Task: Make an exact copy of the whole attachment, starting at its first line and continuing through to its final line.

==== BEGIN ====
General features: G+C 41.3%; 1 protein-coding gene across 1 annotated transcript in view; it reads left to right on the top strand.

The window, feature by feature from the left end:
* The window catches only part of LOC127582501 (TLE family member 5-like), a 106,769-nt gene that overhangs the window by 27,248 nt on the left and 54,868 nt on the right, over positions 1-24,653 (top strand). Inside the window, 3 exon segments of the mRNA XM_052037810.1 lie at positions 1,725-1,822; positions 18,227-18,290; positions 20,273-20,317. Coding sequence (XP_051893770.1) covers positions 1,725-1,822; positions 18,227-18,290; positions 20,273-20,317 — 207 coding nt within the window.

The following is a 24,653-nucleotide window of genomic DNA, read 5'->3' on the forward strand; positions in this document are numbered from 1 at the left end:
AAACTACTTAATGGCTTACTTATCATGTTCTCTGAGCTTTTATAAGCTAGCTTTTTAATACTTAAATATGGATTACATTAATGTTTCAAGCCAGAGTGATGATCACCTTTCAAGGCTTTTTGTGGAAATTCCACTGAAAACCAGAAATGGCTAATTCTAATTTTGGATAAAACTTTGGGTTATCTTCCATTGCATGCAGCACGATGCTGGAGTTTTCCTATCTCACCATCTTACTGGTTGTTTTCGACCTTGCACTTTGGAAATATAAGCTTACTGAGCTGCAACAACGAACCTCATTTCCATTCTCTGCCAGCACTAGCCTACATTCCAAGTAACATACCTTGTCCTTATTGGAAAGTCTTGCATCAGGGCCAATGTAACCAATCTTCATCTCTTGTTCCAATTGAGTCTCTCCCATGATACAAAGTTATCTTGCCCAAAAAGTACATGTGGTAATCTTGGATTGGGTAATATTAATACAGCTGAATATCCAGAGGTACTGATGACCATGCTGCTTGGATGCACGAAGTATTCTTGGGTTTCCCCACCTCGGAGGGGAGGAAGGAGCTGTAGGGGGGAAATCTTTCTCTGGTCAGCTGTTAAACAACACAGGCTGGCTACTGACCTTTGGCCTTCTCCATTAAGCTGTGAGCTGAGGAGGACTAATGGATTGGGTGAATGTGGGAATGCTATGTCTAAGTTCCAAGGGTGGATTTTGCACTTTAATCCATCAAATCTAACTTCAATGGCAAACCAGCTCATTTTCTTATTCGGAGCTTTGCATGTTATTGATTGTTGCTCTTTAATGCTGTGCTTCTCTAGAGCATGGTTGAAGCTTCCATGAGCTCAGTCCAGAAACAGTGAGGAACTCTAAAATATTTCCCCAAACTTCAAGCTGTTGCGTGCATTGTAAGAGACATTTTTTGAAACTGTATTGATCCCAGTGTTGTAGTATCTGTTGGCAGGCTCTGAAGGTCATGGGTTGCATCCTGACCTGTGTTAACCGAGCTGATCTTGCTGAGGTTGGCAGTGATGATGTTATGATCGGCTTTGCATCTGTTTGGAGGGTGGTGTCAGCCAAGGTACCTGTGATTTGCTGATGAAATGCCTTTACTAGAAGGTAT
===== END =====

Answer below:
General features: G+C 41.3%; 1 protein-coding gene across 1 annotated transcript in view; it reads left to right on the top strand.

The window, feature by feature from the left end:
* The window catches only part of LOC127582501 (TLE family member 5-like), a 106,769-nt gene that overhangs the window by 27,248 nt on the left and 54,868 nt on the right, over positions 1-24,653 (top strand). Inside the window, 3 exon segments of the mRNA XM_052037810.1 lie at positions 1,725-1,822; positions 18,227-18,290; positions 20,273-20,317. Coding sequence (XP_051893770.1) covers positions 1,725-1,822; positions 18,227-18,290; positions 20,273-20,317 — 207 coding nt within the window.

The following is a 24,653-nucleotide window of genomic DNA, read 5'->3' on the forward strand; positions in this document are numbered from 1 at the left end:
AAACTACTTAATGGCTTACTTATCATGTTCTCTGAGCTTTTATAAGCTAGCTTTTTAATACTTAAATATGGATTACATTAATGTTTCAAGCCAGAGTGATGATCACCTTTCAAGGCTTTTTGTGGAAATTCCACTGAAAACCAGAAATGGCTAATTCTAATTTTGGATAAAACTTTGGGTTATCTTCCATTGCATGCAGCACGATGCTGGAGTTTTCCTATCTCACCATCTTACTGGTTGTTTTCGACCTTGCACTTTGGAAATATAAGCTTACTGAGCTGCAACAACGAACCTCATTTCCATTCTCTGCCAGCACTAGCCTACATTCCAAGTAACATACCTTGTCCTTATTGGAAAGTCTTGCATCAGGGCCAATGTAACCAATCTTCATCTCTTGTTCCAATTGAGTCTCTCCCATGATACAAAGTTATCTTGCCCAAAAAGTACATGTGGTAATCTTGGATTGGGTAATATTAATACAGCTGAATATCCAGAGGTACTGATGACCATGCTGCTTGGATGCACGAAGTATTCTTGGGTTTCCCCACCTCGGAGGGGAGGAAGGAGCTGTAGGGGGGAAATCTTTCTCTGGTCAGCTGTTAAACAACACAGGCTGGCTACTGACCTTTGGCCTTCTCCATTAAGCTGTGAGCTGAGGAGGACTAATGGATTGGGTGAATGTGGGAATGCTATGTCTAAGTTCCAAGGGTGGATTTTGCACTTTAATCCATCAAATCTAACTTCAATGGCAAACCAGCTCATTTTCTTATTCGGAGCTTTGCATGTTATTGATTGTTGCTCTTTAATGCTGTGCTTCTCTAGAGCATGGTTGAAGCTTCCATGAGCTCAGTCCAGAAACAGTGAGGAACTCTAAAATATTTCCCCAAACTTCAAGCTGTTGCGTGCATTGTAAGAGACATTTTTTGAAACTGTATTGATCCCAGTGTTGTAGTATCTGTTGGCAGGCTCTGAAGGTCATGGGTTGCATCCTGACCTGTGTTAACCGAGCTGATCTTGCTGAGGTTGGCAGTGATGATGTTATGATCGGCTTTGCATCTGTTTGGAGGGTGGTGTCAGCCAAGGTACCTGTGATTTGCTGATGAAATGCCTTTACTAGAAGGTAT